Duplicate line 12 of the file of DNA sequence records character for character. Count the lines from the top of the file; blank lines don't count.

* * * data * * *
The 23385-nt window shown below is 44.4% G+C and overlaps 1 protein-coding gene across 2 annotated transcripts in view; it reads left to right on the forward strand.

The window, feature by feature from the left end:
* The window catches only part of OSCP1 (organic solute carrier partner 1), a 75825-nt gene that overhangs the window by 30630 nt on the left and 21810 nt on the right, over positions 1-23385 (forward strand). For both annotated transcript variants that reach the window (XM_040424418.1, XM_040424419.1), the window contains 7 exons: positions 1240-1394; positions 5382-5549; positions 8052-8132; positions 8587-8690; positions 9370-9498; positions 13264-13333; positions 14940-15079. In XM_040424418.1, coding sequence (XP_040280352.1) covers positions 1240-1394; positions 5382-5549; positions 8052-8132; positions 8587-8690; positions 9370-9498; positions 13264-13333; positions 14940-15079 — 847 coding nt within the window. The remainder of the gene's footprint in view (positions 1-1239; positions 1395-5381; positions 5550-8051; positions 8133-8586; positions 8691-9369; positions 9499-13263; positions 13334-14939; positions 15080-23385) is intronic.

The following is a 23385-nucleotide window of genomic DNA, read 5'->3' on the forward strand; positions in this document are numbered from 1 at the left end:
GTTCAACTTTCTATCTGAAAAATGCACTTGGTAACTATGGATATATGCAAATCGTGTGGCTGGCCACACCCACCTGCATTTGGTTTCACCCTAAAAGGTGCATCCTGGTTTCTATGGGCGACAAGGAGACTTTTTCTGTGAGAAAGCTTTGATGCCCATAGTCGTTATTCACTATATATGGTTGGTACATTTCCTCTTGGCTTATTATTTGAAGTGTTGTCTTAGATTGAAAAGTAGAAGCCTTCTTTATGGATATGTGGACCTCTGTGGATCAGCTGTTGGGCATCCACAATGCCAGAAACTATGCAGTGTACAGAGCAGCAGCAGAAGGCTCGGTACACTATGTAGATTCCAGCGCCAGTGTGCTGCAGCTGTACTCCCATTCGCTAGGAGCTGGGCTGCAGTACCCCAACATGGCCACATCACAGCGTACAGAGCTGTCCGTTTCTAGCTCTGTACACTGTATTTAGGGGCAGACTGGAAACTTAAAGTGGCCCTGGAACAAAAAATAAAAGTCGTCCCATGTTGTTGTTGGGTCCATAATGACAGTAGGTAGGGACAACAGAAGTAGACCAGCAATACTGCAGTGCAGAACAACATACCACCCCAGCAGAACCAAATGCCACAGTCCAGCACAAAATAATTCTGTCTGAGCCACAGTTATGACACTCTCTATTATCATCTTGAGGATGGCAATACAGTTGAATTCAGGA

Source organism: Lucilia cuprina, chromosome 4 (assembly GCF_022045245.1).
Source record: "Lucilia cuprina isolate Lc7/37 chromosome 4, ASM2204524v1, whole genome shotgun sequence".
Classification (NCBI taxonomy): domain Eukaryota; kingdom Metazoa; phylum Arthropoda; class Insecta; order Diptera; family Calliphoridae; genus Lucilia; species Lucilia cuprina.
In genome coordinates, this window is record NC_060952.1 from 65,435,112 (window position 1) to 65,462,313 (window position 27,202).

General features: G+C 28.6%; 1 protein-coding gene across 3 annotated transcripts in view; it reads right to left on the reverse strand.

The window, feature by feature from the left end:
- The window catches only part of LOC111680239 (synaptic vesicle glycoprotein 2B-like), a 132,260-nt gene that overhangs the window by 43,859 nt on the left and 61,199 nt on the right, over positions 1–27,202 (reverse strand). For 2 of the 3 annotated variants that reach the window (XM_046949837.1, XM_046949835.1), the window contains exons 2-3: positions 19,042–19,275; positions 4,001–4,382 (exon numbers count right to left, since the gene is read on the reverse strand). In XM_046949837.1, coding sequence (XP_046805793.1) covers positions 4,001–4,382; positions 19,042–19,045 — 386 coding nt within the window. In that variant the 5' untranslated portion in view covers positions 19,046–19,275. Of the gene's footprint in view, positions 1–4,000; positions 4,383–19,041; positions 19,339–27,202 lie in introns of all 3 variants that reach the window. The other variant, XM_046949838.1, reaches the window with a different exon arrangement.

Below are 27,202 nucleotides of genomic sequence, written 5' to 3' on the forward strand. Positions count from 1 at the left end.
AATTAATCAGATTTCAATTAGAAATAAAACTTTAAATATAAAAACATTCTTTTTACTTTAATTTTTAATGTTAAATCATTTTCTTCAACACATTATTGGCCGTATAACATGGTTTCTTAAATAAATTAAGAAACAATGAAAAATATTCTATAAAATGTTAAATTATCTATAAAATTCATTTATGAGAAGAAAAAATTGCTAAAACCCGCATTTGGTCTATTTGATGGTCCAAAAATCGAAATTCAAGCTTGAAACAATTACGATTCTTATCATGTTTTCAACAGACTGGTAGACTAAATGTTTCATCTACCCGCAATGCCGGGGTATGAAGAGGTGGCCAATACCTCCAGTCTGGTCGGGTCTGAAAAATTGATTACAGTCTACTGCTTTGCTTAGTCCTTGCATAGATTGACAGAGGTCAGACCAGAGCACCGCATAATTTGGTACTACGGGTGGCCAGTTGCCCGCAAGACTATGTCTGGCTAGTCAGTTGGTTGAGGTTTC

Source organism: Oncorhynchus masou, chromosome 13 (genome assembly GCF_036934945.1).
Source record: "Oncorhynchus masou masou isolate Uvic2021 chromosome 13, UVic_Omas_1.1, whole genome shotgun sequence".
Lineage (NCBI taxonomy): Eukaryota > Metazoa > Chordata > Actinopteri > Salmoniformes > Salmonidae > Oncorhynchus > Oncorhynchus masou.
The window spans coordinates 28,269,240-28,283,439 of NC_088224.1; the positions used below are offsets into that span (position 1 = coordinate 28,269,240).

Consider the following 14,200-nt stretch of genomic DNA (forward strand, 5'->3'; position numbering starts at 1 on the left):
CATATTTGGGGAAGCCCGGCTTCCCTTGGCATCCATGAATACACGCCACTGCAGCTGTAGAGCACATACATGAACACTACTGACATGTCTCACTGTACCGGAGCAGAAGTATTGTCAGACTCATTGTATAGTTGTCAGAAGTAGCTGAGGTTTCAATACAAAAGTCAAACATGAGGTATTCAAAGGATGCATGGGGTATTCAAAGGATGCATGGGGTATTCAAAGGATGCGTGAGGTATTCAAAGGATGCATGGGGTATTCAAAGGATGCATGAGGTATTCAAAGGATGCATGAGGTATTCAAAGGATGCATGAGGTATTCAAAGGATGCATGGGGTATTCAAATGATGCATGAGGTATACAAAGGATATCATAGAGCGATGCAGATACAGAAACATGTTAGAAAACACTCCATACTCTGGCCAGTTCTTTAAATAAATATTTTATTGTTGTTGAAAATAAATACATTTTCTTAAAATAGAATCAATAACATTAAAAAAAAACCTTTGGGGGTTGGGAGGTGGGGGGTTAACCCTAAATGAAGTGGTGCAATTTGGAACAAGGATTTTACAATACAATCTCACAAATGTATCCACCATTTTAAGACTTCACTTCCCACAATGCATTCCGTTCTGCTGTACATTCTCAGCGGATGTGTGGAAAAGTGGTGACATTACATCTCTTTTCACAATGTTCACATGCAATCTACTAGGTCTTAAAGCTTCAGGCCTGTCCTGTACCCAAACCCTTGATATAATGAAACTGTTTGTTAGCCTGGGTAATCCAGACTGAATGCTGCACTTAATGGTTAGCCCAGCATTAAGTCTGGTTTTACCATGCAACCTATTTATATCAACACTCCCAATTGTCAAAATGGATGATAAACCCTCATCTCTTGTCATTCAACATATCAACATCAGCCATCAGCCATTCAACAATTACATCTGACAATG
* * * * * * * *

- The window catches only part of LOC111680239 (synaptic vesicle glycoprotein 2B-like), a 132,260-nt gene that overhangs the window by 43,859 nt on the left and 61,199 nt on the right, over positions 1–27,202 (reverse strand). For 2 of the 3 annotated variants that reach the window (XM_046949837.1, XM_046949835.1), the window contains exons 2-3: positions 19,042–19,275; positions 4,001–4,382 (exon numbers count right to left, since the gene is read on the reverse strand). In XM_046949837.1, coding sequence (XP_046805793.1) covers positions 4,001–4,382; positions 19,042–19,045 — 386 coding nt within the window. In that variant the 5' untranslated portion in view covers positions 19,046–19,275. Of the gene's footprint in view, positions 1–4,000; positions 4,383–19,041; positions 19,339–27,202 lie in introns of all 3 variants that reach the window. The other variant, XM_046949838.1, reaches the window with a different exon arrangement.